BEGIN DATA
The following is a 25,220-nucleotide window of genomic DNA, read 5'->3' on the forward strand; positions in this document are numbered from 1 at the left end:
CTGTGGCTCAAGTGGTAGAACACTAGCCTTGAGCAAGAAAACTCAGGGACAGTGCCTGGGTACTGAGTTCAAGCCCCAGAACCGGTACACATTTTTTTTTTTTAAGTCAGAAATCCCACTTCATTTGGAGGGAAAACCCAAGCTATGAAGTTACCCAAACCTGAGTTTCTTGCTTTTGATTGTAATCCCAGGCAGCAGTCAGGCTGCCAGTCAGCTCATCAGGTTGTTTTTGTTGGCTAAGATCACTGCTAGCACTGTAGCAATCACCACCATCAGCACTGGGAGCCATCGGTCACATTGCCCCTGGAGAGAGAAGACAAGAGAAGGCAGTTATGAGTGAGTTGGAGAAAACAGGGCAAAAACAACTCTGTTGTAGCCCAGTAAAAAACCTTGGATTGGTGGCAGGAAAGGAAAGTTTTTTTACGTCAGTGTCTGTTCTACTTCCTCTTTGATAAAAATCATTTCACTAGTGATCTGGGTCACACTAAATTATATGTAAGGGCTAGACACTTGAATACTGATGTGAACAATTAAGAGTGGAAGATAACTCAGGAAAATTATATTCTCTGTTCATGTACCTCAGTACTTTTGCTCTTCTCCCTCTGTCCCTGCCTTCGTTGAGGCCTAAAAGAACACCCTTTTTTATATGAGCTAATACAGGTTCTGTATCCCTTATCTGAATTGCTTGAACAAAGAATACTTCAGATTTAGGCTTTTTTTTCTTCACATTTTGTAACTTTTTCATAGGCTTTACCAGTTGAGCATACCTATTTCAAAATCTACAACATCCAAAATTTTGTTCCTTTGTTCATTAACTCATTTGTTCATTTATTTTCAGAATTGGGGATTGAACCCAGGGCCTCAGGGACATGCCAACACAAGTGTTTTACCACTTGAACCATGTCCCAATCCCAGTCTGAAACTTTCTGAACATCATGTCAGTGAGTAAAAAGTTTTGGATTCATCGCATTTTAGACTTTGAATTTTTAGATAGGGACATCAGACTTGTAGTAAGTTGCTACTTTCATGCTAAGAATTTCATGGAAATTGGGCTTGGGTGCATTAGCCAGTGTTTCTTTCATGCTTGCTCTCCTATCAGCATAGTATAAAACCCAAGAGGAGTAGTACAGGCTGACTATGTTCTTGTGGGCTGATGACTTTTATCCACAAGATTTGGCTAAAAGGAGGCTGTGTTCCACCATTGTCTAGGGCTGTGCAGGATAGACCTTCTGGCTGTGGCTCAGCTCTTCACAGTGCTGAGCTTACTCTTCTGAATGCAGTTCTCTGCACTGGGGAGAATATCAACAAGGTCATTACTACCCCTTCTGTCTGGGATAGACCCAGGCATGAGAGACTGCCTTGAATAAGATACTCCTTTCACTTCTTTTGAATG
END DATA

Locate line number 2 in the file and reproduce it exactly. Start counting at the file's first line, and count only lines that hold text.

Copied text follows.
CTGTGGCTCAAGTGGTAGAACACTAGCCTTGAGCAAGAAAACTCAGGGACAGTGCCTGGGTACTGAGTTCAAGCCCCAGAACCGGTACACATTTTTTTTTTTTAAGTCAGAAATCCCACTTCATTTGGAGGGAAAACCCAAGCTATGAAGTTACCCAAACCTGAGTTTCTTGCTTTTGATTGTAATCCCAGGCAGCAGTCAGGCTGCCAGTCAGCTCATCAGGTTGTTTTTGTTGGCTAAGATCACTGCTAGCACTGTAGCAATCACCACCATCAGCACTGGGAGCCATCGGTCACATTGCCCCTGGAGAGAGAAGACAAGAGAAGGCAGTTATGAGTGAGTTGGAGAAAACAGGGCAAAAACAACTCTGTTGTAGCCCAGTAAAAAACCTTGGATTGGTGGCAGGAAAGGAAAGTTTTTTTACGTCAGTGTCTGTTCTACTTCCTCTTTGATAAAAATCATTTCACTAGTGATCTGGGTCACACTAAATTATATGTAAGGGCTAGACACTTGAATACTGATGTGAACAATTAAGAGTGGAAGATAACTCAGGAAAATTATATTCTCTGTTCATGTACCTCAGTACTTTTGCTCTTCTCCCTCTGTCCCTGCCTTCGTTGAGGCCTAAAAGAACACCCTTTTTTATATGAGCTAATACAGGTTCTGTATCCCTTATCTGAATTGCTTGAACAAAGAATACTTCAGATTTAGGCTTTTTTTTCTTCACATTTTGTAACTTTTTCATAGGCTTTACCAGTTGAGCATACCTATTTCAAAATCTACAACATCCAAAATTTTGTTCCTTTGTTCATTAACTCATTTGTTCATTTATTTTCAGAATTGGGGATTGAACCCAGGGCCTCAGGGACATGCCAACACAAGTGTTTTACCACTTGAACCATGTCCCAATCCCAGTCTGAAACTTTCTGAACATCATGTCAGTGAGTAAAAAGTTTTGGATTCATCGCATTTTAGACTTTGAATTTTTAGATAGGGACATCAGACTTGTAGTAAGTTGCTACTTTCATGCTAAGAATTTCATGGAAATTGGGCTTGGGTGCATTAGCCAGTGTTTCTTTCATGCTTGCTCTCCTATCAGCATAGTATAAAACCCAAGAGGAGTAGTACAGGCTGACTATGTTCTTGTGGGCTGATGACTTTTATCCACAAGATTTGGCTAAAAGGAGGCTGTGTTCCACCATTGTCTAGGGCTGTGCAGGATAGACCTTCTGGCTGTGGCTCAGCTCTTCACAGTGCTGAGCTTACTCTTCTGAATGCAGTTCTCTGCACTGGGGAGAATATCAACAAGGTCATTACTACCCCTTCTGTCTGGGATAGACCCAGGCATGAGAGACTGCCTTGAATAAGATACTCCTTTCACTTCTTTTGAATG